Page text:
Song became the first Asian actor to earn the Swiss film fest's special award that goes to actors or actresses whose work and talent have contributed to enriching the cinema industry.
Internationally acclaimed silver-screen stars like Susan Sarandon, John Malkovich, Edward Norton, Bill Pullman and Ethan Hawke are among the past laureates.
"It's an honor to receive this great, meaningful award from the time-honored Locarno Film Festival," Song said in an awards ceremony held Monday (local time) at Palexpo hall in Locarno, Switzerland. "I'm so grateful that this place is filled with traces of many world renowned actors and actresses."
Song said he wants to attribute this glory to director Bong Joon-ho, who chose him in a number of acclaimed films, including the Cannes-winning "Parasite" and "Memories of Murder."
"Recalling my 30-year-long career as an actor, it's a truly honorable time. I've worked with great Korean auteurs, including Lee Chang-dong, Park Chan-wook and Kim Jee-woon," he said. "In particular, I want to give this trophy to Bong Joon-ho, who is my longtime friend and the greatest and proudest artist in South Korea."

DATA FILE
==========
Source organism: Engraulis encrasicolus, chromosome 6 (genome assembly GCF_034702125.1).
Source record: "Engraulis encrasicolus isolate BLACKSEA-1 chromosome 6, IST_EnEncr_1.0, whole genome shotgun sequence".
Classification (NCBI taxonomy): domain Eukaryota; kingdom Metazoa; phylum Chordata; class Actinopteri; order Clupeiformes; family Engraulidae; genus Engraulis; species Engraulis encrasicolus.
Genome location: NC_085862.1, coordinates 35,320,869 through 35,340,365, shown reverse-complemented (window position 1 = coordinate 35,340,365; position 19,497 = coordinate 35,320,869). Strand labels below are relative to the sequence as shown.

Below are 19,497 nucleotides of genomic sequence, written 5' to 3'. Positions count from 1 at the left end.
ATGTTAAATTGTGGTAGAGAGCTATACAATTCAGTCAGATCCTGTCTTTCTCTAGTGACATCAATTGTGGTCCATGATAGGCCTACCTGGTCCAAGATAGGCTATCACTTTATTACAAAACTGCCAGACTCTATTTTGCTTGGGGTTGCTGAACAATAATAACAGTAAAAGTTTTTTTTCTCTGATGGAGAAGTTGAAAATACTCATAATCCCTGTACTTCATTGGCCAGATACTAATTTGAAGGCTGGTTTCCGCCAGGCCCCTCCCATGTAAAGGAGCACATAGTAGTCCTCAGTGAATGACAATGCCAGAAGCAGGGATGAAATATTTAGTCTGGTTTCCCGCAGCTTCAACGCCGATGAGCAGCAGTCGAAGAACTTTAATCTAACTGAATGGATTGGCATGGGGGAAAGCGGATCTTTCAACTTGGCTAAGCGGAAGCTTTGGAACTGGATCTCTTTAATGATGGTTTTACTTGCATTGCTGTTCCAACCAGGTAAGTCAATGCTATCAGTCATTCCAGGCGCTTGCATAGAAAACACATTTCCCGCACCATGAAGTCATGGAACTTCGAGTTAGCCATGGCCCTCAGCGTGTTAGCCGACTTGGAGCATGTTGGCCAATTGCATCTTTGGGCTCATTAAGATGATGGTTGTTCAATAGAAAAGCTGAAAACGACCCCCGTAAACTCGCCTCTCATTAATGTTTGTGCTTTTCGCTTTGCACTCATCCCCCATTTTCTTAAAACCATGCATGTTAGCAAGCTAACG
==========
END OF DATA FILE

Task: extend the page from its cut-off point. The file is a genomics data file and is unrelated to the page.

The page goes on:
Bong, who became the first South Korean film director to win the highest Palme d'Or prize with the comedy satire "Parasite" at the Cannes Film Festival in May, thanked the actor for being with him.
"We've made four films together. I wouldn't have made them without Song. I really appreciate his contribution," the director said.
Making his cinema debut with "The Day a Pig Fell into the Well" in 1996, the 52-year-old Song rose to international stardom with a series of critically acclaimed works and box-office hits, including "Joint Security Area" (2000), "Memories of Murder" (2003), "The Host" (2006) and "Snowpiercer" (2013). (Yonhap)